I'm sure the focusing between screen and eye is done using lenses which are adjustable to take account of varying degrees of short/long-sightedness. Is there also an adjustment for inter-screen separation to take account of varying inter-eyeball separation distance?

  6. Douchus McBagg

    this was all well and good...

    and like getting excited about Nest until the google buyout, Oculus is now a subsidiary of facebook.

    no thanks.

  7. Anonymous Coward
    Anonymous Coward

    Too late?

    The HTC/Steam and Sony devices looks like it will make it first to the market.

    1. Boothy

      Re: Too late?

      Sony is fairly irrelevant to the Rift, different platform, so not a direct competitor really.

      HTC/Valve on the other hand, that's different.

      Going to be interesting to see what the comparison will be between the two (PC) platforms, i.e. hardware, resolution, response, controllers etc.

  8. Tony Paulazzo

    So £425 (UK) for the headset - wild guess, £700 for the PC (and that's Aria so you know it's the best price for an i5 and GTX760), and there's no way the Xbone is rocking those specs... Not going to hit the mainstream for a while, if ever.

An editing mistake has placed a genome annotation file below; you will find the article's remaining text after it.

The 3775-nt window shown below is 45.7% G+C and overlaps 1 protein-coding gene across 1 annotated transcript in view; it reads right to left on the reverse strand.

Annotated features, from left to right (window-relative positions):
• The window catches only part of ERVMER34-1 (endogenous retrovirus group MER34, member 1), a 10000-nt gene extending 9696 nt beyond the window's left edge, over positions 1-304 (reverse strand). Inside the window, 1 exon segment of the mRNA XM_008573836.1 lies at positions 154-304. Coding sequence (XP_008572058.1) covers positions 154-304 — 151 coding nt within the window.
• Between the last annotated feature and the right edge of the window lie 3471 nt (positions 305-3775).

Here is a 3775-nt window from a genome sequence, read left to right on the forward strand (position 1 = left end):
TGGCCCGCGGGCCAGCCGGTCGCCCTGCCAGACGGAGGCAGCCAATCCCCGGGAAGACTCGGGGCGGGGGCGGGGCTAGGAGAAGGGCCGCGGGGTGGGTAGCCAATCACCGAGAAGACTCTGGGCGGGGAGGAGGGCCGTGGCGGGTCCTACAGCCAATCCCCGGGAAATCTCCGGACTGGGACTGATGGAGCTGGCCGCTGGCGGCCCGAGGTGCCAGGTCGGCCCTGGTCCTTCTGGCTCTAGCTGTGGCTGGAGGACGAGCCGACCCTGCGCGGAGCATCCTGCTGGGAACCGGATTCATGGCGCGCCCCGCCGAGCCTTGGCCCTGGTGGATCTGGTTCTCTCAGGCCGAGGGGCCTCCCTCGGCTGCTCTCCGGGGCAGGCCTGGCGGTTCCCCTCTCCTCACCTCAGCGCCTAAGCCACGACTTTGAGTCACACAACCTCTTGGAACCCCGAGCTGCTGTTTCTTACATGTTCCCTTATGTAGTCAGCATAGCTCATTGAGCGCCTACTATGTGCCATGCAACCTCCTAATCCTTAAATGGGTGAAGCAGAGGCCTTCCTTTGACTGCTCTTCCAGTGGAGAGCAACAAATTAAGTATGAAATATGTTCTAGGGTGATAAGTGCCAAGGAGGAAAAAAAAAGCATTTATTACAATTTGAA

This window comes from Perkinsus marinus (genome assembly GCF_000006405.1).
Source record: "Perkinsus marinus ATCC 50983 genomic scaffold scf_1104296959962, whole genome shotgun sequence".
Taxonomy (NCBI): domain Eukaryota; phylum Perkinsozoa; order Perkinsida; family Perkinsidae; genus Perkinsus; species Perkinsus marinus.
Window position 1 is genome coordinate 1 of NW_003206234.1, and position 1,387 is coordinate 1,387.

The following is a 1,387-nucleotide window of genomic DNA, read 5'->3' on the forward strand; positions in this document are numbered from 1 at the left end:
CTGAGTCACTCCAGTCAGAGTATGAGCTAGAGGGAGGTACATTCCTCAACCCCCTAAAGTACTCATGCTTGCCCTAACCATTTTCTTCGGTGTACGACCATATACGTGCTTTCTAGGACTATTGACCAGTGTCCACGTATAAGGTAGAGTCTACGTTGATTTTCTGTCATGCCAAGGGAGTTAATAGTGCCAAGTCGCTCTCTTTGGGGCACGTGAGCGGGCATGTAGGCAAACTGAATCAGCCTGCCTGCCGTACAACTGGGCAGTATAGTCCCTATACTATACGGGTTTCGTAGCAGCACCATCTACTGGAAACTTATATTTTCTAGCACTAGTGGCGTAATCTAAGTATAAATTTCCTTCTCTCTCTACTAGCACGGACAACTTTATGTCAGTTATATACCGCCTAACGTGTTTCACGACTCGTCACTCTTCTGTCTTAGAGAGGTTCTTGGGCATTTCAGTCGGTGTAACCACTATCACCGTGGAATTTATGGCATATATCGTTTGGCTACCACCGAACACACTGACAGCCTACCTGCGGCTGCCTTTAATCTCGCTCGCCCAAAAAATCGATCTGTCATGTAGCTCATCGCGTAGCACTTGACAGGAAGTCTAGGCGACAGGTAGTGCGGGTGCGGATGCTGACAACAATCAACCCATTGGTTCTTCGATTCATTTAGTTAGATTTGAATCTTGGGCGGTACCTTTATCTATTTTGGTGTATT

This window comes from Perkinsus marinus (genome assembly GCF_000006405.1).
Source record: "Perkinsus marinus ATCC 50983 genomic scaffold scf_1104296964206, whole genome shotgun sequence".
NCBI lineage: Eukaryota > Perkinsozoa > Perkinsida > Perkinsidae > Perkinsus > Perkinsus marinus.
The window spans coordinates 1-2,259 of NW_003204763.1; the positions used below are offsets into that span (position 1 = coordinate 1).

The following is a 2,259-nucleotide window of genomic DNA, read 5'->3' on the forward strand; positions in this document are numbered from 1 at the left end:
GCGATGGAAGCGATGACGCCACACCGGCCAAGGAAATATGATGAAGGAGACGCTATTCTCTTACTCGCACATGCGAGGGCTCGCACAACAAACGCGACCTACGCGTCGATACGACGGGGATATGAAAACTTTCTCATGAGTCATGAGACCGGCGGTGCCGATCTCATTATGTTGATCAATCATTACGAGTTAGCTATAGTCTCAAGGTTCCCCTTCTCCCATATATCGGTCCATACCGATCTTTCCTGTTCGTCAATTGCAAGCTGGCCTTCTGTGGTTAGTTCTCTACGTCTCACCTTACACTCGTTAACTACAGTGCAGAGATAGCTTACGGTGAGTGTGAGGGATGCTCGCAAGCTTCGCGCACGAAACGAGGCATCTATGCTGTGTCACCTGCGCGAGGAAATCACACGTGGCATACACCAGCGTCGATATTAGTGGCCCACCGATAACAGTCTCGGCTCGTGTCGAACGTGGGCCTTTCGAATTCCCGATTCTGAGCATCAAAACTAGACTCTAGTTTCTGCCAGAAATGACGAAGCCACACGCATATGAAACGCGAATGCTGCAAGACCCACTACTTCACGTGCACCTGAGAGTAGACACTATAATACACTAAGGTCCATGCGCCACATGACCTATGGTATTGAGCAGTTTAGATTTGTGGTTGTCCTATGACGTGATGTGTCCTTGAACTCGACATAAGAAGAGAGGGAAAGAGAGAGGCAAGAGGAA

1. Boothy

      The cost of the PC itself should not be being considered here.

      The target audience for these, will be the existing (quite large and growing) PC gaming market, not completely new gamers.

      Granted a few XBox gamers might think about switching over (seen as VR is coming to PS4), but most of the people interested in VR will likely already have a suitable PC, perhaps only with a upgraded GFX card being needed, depending on how old their current rig is.

      The listed spec requirements are around what would have been classed as a high end, but not top end ((i.e. single GFX card, rather than SLI etc), gaming PC from about 3 or 4 years ago.

      Anyone with a current mid range+ gaming rig, will likely not need to do any upgrading.

  9. Anonymous Coward
    Anonymous Coward

    Tit for tat

    Microsoft will bundle an Xbox controller with every headset, and has been working with Oculus on compatibility.

    So first they announce that they're dropping support for anything but Windows, and then reveal that they've been snuggling up to Microsoft. Didn't see that one coming.

  10. Starace

    So have they fixed the problems yet?

    I've had a prod at every version they've released so far and have yet to see any evidence that Oculus have really managed to overcome the problems everyone comes up against. I really want them to crack it but so far it hasn't happened.

    The displays have always had inadequate resolution and the latency has always been too high to prevent motion blurring. Maybe they can fix it, I suspect it would need bigger panels further away to get something adequate which ruins their packaging.